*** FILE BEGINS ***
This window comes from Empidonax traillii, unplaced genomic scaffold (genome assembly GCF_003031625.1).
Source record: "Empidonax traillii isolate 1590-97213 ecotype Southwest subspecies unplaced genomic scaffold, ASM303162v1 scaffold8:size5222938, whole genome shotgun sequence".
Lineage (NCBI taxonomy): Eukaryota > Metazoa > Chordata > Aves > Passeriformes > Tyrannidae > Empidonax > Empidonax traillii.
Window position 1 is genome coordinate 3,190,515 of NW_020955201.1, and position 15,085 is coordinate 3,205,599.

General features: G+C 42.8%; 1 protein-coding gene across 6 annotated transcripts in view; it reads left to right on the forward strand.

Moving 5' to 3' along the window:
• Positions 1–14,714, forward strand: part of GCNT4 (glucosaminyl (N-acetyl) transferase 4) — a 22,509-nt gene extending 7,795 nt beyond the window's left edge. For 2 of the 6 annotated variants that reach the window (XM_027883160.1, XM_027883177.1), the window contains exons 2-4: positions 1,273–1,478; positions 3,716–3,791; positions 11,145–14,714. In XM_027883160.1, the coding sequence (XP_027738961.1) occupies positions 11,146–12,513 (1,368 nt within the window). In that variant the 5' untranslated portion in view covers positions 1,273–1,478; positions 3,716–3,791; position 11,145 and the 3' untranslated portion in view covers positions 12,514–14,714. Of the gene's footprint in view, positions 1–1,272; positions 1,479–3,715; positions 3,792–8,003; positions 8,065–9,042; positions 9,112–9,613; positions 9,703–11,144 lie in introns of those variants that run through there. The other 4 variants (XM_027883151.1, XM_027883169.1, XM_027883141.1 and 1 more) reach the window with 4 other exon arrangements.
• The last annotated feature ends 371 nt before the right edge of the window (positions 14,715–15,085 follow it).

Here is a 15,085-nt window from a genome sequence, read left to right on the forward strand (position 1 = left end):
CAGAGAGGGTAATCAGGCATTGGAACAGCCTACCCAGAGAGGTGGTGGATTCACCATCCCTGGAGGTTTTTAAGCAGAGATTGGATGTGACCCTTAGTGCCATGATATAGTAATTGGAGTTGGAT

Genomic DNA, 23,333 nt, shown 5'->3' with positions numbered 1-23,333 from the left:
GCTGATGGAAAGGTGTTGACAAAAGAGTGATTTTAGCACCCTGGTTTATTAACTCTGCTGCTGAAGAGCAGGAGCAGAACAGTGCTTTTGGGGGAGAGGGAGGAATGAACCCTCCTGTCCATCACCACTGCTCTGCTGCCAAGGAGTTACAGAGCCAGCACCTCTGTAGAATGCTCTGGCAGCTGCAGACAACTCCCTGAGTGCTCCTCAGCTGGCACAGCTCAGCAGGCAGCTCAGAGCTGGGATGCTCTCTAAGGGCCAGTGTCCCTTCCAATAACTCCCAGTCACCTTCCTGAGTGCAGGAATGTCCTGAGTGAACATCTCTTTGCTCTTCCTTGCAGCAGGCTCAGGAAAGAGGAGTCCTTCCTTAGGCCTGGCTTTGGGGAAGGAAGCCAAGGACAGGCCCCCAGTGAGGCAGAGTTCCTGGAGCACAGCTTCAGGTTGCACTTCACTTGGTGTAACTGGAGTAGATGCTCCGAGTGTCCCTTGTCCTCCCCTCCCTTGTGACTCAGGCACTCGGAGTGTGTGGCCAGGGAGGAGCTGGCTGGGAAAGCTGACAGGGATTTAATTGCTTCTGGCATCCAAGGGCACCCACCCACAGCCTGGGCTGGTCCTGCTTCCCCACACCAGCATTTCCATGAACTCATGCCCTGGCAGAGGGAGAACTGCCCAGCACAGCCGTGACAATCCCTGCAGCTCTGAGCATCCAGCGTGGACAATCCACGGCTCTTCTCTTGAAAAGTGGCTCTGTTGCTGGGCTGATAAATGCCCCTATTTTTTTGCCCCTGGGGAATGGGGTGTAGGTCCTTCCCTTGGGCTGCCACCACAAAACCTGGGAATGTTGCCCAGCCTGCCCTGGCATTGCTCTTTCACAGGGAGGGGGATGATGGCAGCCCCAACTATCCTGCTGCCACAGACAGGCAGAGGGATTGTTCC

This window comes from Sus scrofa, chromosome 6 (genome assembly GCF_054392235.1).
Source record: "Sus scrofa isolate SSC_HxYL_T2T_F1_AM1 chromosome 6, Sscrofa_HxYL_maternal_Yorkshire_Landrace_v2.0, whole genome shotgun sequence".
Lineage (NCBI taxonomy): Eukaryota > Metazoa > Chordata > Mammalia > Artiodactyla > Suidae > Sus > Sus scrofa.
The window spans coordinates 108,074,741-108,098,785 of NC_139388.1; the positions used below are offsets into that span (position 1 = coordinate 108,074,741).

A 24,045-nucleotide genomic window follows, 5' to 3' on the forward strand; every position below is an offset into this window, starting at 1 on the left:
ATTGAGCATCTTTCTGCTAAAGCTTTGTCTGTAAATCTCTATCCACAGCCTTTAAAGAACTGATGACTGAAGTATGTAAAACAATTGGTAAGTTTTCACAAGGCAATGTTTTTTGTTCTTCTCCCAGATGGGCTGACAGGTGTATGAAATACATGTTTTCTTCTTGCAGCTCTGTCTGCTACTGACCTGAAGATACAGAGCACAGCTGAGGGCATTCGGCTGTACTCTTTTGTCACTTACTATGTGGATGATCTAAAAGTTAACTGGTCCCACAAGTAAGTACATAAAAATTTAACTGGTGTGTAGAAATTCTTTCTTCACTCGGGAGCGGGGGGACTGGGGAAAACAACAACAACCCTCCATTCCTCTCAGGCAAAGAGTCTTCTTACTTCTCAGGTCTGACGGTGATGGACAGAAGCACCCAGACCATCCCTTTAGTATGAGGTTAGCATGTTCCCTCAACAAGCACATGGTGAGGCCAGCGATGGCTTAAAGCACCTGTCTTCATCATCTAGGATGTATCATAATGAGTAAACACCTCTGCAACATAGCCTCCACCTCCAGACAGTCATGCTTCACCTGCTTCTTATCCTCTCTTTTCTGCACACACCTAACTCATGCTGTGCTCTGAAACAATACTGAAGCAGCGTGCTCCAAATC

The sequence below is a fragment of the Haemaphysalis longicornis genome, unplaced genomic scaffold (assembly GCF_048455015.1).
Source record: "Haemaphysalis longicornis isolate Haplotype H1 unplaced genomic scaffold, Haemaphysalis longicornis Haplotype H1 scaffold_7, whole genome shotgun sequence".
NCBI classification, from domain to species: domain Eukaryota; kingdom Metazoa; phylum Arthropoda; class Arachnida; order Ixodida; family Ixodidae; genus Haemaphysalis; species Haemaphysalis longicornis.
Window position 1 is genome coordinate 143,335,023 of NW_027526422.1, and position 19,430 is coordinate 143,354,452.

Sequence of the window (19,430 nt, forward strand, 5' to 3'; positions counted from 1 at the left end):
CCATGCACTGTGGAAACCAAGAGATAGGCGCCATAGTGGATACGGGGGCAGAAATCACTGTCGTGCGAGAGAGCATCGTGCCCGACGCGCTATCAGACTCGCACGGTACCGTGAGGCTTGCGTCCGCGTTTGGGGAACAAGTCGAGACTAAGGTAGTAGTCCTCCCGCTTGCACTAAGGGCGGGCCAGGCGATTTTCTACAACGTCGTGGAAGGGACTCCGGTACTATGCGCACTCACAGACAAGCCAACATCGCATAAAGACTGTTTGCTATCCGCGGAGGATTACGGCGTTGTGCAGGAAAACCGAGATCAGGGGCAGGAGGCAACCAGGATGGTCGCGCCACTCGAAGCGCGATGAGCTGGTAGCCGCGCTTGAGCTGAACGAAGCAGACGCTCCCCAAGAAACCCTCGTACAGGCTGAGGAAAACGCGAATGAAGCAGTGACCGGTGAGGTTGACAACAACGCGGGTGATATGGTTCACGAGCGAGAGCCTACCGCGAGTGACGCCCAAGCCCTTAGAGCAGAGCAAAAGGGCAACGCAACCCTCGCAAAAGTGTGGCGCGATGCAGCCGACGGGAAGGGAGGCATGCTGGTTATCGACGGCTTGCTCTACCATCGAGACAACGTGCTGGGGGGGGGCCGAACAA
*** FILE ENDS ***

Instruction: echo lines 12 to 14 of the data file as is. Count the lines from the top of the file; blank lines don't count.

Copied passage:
GCTGATGGAAAGGTGTTGACAAAAGAGTGATTTTAGCACCCTGGTTTATTAACTCTGCTGCTGAAGAGCAGGAGCAGAACAGTGCTTTTGGGGGAGAGGGAGGAATGAACCCTCCTGTCCATCACCACTGCTCTGCTGCCAAGGAGTTACAGAGCCAGCACCTCTGTAGAATGCTCTGGCAGCTGCAGACAACTCCCTGAGTGCTCCTCAGCTGGCACAGCTCAGCAGGCAGCTCAGAGCTGGGATGCTCTCTAAGGGCCAGTGTCCCTTCCAATAACTCCCAGTCACCTTCCTGAGTGCAGGAATGTCCTGAGTGAACATCTCTTTGCTCTTCCTTGCAGCAGGCTCAGGAAAGAGGAGTCCTTCCTTAGGCCTGGCTTTGGGGAAGGAAGCCAAGGACAGGCCCCCAGTGAGGCAGAGTTCCTGGAGCACAGCTTCAGGTTGCACTTCACTTGGTGTAACTGGAGTAGATGCTCCGAGTGTCCCTTGTCCTCCCCTCCCTTGTGACTCAGGCACTCGGAGTGTGTGGCCAGGGAGGAGCTGGCTGGGAAAGCTGACAGGGATTTAATTGCTTCTGGCATCCAAGGGCACCCACCCACAGCCTGGGCTGGTCCTGCTTCCCCACACCAGCATTTCCATGAACTCATGCCCTGGCAGAGGGAGAACTGCCCAGCACAGCCGTGACAATCCCTGCAGCTCTGAGCATCCAGCGTGGACAATCCACGGCTCTTCTCTTGAAAAGTGGCTCTGTTGCTGGGCTGATAAATGCCCCTATTTTTTTGCCCCTGGGGAATGGGGTGTAGGTCCTTCCCTTGGGCTGCCACCACAAAACCTGGGAATGTTGCCCAGCCTGCCCTGGCATTGCTCTTTCACAGGGAGGGGGATGATGGCAGCCCCAACTATCCTGCTGCCACAGACAGGCAGAGGGATTGTTCC

This window comes from Sus scrofa, chromosome 6 (genome assembly GCF_054392235.1).
Source record: "Sus scrofa isolate SSC_HxYL_T2T_F1_AM1 chromosome 6, Sscrofa_HxYL_maternal_Yorkshire_Landrace_v2.0, whole genome shotgun sequence".